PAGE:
Keeping bulk crickets

Whether you’re keeping bearded dragons, small monitors, geckos, or any other insect eating reptile or amphibian it really does not make sense to purchase crickets from a pet store for upwards of $0.10/cricket unless you only need a couple dozen a week. But if you are feeding growing babies or large collections you should be purchasing your crickets in bulk so you can feed your animals properly not just the handful a week you can afford because at 0.10 each every 10 crickets costs you a dollar, every 100 crickets costs you 10.00 and and every 1000 crickets costs you 100.00. With just a couple of growing bearded dragons you can easily go through 1000 crickets every couple of weeks if feeding properly. Now of course I recommend feeding your animals as wide a variety as you can in their insects so maybe you don’t need so many crickets every week, but if you can keep them alive longer then you can still benefit by purchasing your crickets in bulk. If you only have to purchase 1000 every 2-3 weeks and it saves you on trips to the store as well as money on the crickets that’s still a plus as I see it.
So if you’ve ever wondered what the trick is to keeping large amounts of crickets alive is, or you’ve been afraid to order bulk because you’re afraid they’ll die before you can use them then pay attention to this. For about 30-40 dollars you can build a cricket bin that will allow you to keep several thousand crickets at a time and keep the vast majority of them alive until their natural death at about 8-10 weeks of age.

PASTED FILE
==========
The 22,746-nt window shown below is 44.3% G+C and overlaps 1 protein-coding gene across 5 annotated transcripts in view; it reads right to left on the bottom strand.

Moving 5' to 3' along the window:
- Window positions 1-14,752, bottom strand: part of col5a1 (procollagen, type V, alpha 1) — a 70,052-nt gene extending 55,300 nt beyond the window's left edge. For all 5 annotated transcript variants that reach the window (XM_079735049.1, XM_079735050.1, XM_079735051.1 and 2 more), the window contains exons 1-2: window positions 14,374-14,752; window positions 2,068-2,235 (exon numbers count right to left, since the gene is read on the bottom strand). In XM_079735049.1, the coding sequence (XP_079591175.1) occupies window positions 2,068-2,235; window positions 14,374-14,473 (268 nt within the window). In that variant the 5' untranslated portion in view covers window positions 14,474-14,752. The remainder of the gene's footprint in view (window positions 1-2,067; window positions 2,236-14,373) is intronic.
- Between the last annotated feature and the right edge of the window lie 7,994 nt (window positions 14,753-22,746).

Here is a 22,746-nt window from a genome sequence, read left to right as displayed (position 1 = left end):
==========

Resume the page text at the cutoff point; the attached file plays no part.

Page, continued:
There are a few things you need to remember when keeping large amounts of crickets for extended periods.

  1. No matter what you will always have some premature die off. This is partly due to the fact that they come to you at varying stages of life. Even if you order them all the same size they will only be around the same age give or take a week, and partly due to fighting, bad molts, etc.

  2. Most companies ship at least a small over-count (usually around 10%) to make up for the small number that may die off in shipping or prematurely so losing a few is not a big deal.

  3. The biggest killers of crickets when keeping large amounts are lack of air flow, lack of protein in the diet, and unclean living conditions. Crickets in cramped conditions with poor airflow will build up moisture within the enclosure and in turn bacteria and possibly mold. When combined with unclean conditions where waste material is allowed to build up this is obviously amplified and occurs even more quickly. The easiest way to achieve good airflow and cleanliness is to make an enclosure out of a plastic storage bin with the bottom having been replaced with screen and a well ventilated top. The screen on the bottom allows for the cricket’s waste to fall through into another bin that I can simply empty as needed which keeps the enclosure dry and clean. You’ll also want to keep some extra egg crates on hand to switch them out as they become soiled. Use a shop vac or dust pan to scoop out the most as needed. Lastly if you fill the catch tray partially with baking soda or kitty litter it will absorb much of the odor that can be associated with crickets. Crickets fed a diet insufficient in protein will often resort to fighting and cannibalism which obviously means fewer crickets for your animals to eat. Be sure to provide a high quality diet for your feeders just as you would your pets; what they eat your animals eat afterall. I tend to feed mine a cricket chow from or badassbugs, and for moisture I give them potatoes, carrots, sweet potatoes, melon rinds, and fresh greens. You can also use water crystals.